Correspondence to: Tsuguo Morikawa M .D ., Department of Physiology, St George's Hospital Medical School, Cranmer Terrace, London SWl7 ORE, UK . 106
H20 2 on Ferret Trachea in vitro
The ferret was then killed with an overdose of sodium pentobarbitone injected into the heart . The chest was opened along the midline and the trachea exposed to the carina, cleared of adjacent tissue, removed and cannulated just above the carina . The trachea was mounted, laryngeal end down, in a jacketed organ bath with Krebs-Henseleit buffer restricted to the submucosal side . The composition of the KrebsHenseleit solution was (mM) : NaCl 120 .8, KCl 4 .7, KH 2 PO 4 1 .2, MgSO 4 7H20 1 .2, NaHCO 3 24 .9, CaCl2 2 .4, glucose 5 .6 . The buffer was maintained at 37°C and gassed with 95% 0 2 /5% CO 2 . The lumen of the trachea remained air-filled. Secretions were carried by gravity and mucociliary transport to the lower cannula, where they pooled and could be withdrawn periodically into a polyethylene catheter inserted into the lower cannula to form an airtight seal . The catheters containing the secretions were sealed at both ends with bone wax, numbered and stored frozen until required . After defrosting, the secretions were washed out of the catheters into labelled plastic vials using 0 .5 ml distilled H 2 0 . The vials were frozen and stored for use in the albumin and lysozyme assays . Preliminary experiments had shown that frozen storage for up to 6 months does not affect the enzymatic activity of lysozyme or the albumin content of the samples . Secretion volumes were estimated by the differences in weights of the catheters with secretions and dried without secretions, and the secretion rates were expressed as µl.min -1 (assuming 1 g of secretion is equivalent to 1 m1 16 ) During an experiment the carinal cannula was attached to a pressure transducer which was connected to a pen-recorder . Changes in smooth muscle tone produced changes in tracheal pressure which were registered by the pressure transducer and recorded on the pen-recorder, thus enabling assessment of changes in smooth muscle tone of the trachea during mucus collection . The electrical potential difference (P .D.) across the tracheal wall was measured using two calomel reference electrodes . These were filled with 3 .8 M KCl and placed in separate beakers of the same solution . Electrical contact was made with the preparation using two agar bridges . These were constructed from polyethylene tubing (0 .5 mm internal diameter) filled with 3 .8 M KCl in 2 .5% w/v agar solution . One bridge was placed in the buffer on the submucosal side of the trachea and the second inserted into a second hole in the perspex cannula used to collect the mucus . Electrical contact between this bridge and the tracheal luminal wall was maintained by the mucus collecting in the perspex cannula . Output from the two electrodes was via a high input impedance buffer amplifier (> 10 9 MSI) and displayed on a digital voltmeter . The two agar bridges were initially placed together in 0 .15 M NaCl to confirm that this produced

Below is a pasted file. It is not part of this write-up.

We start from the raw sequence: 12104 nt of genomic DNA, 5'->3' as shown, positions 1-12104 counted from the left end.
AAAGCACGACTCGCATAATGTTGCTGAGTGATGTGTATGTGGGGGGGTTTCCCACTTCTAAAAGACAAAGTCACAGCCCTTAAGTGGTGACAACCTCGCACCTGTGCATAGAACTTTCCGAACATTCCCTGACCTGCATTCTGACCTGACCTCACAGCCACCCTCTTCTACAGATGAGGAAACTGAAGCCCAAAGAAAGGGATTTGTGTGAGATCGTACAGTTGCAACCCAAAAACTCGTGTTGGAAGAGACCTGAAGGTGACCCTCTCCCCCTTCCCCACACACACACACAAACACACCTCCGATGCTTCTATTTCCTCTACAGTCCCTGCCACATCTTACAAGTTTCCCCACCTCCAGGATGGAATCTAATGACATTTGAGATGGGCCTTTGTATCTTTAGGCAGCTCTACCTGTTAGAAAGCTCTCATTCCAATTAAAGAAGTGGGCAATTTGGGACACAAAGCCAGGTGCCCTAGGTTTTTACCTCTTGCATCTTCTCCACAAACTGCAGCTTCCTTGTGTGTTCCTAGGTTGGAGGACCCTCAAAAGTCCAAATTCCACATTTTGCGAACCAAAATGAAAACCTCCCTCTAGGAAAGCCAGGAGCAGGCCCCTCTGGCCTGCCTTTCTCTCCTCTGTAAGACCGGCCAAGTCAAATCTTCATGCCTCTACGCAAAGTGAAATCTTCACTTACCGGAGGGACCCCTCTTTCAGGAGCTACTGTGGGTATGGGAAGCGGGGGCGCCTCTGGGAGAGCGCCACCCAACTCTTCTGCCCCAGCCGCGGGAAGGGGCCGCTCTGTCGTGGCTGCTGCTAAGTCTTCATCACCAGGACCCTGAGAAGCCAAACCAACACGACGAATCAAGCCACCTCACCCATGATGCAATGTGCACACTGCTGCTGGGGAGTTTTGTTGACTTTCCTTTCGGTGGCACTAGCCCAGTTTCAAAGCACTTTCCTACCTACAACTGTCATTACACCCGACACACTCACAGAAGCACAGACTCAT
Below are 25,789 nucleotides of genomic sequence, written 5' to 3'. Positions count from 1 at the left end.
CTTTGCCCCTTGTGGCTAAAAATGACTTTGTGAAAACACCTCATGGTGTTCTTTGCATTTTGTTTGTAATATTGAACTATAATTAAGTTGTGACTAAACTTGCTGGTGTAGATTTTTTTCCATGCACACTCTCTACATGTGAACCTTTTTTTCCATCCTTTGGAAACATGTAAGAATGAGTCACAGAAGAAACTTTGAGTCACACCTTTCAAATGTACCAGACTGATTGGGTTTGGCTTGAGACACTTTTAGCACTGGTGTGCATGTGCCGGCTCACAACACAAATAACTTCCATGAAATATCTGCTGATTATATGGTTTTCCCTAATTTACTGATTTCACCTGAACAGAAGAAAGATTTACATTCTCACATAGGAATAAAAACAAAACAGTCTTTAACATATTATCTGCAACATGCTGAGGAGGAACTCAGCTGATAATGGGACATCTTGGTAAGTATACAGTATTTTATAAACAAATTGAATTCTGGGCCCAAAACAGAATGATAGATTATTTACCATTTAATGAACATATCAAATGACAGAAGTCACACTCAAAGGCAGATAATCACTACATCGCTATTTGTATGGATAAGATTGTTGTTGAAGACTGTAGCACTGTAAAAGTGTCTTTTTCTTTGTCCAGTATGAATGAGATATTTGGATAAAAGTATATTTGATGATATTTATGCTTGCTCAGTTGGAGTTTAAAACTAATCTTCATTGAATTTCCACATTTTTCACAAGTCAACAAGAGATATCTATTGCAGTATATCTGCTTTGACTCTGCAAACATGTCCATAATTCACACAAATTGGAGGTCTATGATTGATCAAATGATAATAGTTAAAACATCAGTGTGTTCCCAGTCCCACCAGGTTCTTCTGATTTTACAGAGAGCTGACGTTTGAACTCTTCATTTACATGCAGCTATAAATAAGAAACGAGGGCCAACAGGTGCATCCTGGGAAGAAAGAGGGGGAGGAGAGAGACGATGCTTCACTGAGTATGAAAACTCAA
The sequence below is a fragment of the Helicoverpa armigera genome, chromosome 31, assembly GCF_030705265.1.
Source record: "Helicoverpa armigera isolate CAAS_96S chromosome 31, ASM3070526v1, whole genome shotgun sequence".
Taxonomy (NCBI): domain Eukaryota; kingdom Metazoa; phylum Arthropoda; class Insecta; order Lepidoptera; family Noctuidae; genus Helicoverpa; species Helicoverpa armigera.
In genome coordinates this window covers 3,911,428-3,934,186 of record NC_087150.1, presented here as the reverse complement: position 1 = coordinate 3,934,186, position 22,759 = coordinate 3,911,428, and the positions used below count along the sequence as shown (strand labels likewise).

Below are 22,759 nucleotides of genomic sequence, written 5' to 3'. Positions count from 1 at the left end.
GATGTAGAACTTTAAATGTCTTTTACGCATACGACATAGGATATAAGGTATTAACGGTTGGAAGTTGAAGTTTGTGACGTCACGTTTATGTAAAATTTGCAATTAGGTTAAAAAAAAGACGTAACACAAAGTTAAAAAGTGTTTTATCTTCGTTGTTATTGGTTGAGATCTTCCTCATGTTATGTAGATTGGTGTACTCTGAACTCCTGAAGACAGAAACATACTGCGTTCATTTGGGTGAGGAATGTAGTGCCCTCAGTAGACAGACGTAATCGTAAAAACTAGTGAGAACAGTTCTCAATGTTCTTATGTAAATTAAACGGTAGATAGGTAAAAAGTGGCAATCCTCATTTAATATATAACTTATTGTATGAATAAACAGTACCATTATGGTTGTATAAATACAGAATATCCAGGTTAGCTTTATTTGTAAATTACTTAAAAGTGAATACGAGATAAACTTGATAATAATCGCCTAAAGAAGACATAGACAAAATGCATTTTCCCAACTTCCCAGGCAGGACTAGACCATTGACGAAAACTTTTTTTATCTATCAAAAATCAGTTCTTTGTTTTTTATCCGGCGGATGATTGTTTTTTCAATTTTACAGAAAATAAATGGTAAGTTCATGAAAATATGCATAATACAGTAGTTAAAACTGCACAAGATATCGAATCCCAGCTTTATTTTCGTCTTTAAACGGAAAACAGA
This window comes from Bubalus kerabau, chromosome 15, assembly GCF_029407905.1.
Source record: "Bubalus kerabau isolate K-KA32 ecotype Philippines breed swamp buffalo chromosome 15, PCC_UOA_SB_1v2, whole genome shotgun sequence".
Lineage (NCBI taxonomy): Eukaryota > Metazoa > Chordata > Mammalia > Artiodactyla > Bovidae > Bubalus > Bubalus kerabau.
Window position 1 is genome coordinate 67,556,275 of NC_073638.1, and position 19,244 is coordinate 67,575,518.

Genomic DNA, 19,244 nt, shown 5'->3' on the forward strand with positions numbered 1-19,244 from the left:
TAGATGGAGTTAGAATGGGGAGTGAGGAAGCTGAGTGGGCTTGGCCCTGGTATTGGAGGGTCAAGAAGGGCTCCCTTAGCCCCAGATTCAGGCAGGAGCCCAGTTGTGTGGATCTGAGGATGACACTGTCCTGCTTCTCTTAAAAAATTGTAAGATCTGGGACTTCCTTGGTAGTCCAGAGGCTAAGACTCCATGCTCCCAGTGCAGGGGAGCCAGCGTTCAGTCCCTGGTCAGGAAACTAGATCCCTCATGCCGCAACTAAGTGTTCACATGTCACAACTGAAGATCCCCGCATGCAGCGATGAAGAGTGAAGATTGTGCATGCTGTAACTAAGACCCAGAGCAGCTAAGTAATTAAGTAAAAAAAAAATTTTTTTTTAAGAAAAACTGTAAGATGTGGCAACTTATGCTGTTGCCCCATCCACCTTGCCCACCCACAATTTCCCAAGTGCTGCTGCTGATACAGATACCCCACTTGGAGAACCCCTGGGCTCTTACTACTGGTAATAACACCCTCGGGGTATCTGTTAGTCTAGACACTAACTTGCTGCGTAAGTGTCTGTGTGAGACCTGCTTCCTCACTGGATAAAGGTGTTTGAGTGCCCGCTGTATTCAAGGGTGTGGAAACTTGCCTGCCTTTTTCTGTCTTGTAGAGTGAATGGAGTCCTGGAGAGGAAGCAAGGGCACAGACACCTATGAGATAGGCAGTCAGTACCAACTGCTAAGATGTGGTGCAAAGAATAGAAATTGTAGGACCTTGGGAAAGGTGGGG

a stable potential difference close to 0 V . Any residual voltage measured here was subtracted from subsequent measurements of potential difference made in the preparation . Before the start of an experiment each trachea was allowed to equilibrate for 30 min, and during this time changes of bathing medium were made every 5 min. Assay for lysozyme The lysozyme concentrations of the mucus samples were measured using a turbidimetric assay which relies on the ability of lysozyme to break down the cell wall of the bacterium Micrococcus lysodeikticus . Addition of lysozyme to a solution of the bacteria reduces the turbidity of the solution, thereby leading to a fall in optical density (OD) measured at 450 nm . A stock suspension of Micrococcus lysodeikticus of 3 mg.ml -1 was prepared . When diluted 10-fold (the dilution in the assay) this suspension gives an OD of approximately 0.6 at 450 nm . To produce a standard curve, various concentrations of hen egg white lysozyme (0.5-100 ng .ml -1 ) were incubated in duplicate in 1 .5 ml potassium phosphate buffer (50 mM, pH 7 .4) containing Micrococcus lysodeikticus (0 .3 mg.ml -1 ), sodium azide (1 mg.ml -1 ) and bovine serum albumin (BSA, 1 mg .ml -1 ). The BSA was included in the assay for its protein stabilizing effects and the sodium azide was added to prevent the growth of bacteria in the incubating solutions . The reaction mixtures were incubated for 18 h at 37°C . After incubation the OD of each solution was measured at a wavelength of 450 nm with potassium phosphate buffer pH 7 .4 containing BSA (1 mg .ml -1 ) as a blank . The standard curve was constructed by plotting the fall in OD (reduction in turbidity) against the concentration of lysozyme in the solution . To estimate the concentration of lysozyme in a mucus sample, 20 µl of sample were incubated in 1 .5 ml potassium phosphate buffer (50 mM, pH 7.4), exactly as described above for the known concentrations of lysozyme used in the preparation of the standard curve . The lysozyme concentrations (equivalent to hen egg white lysozyme) of the 20 VI samples and hence of the original mucus samples were estimated from the standard curve . The rate of output of lysozyme was then calculated by dividing the total amount of lysozyme in a mucus sample by the time over which the sample accumulated . Albumin transport To examine the effect of H 2 02 on the transport of albumin across the ferret trachea, BSA was added to the buffer bathing the submucosal surface of the _1. Fluorescent trachea in a concentration of 4 mg.m l _ 1) was also added to the BSA (0 .02-0.03 mg.ml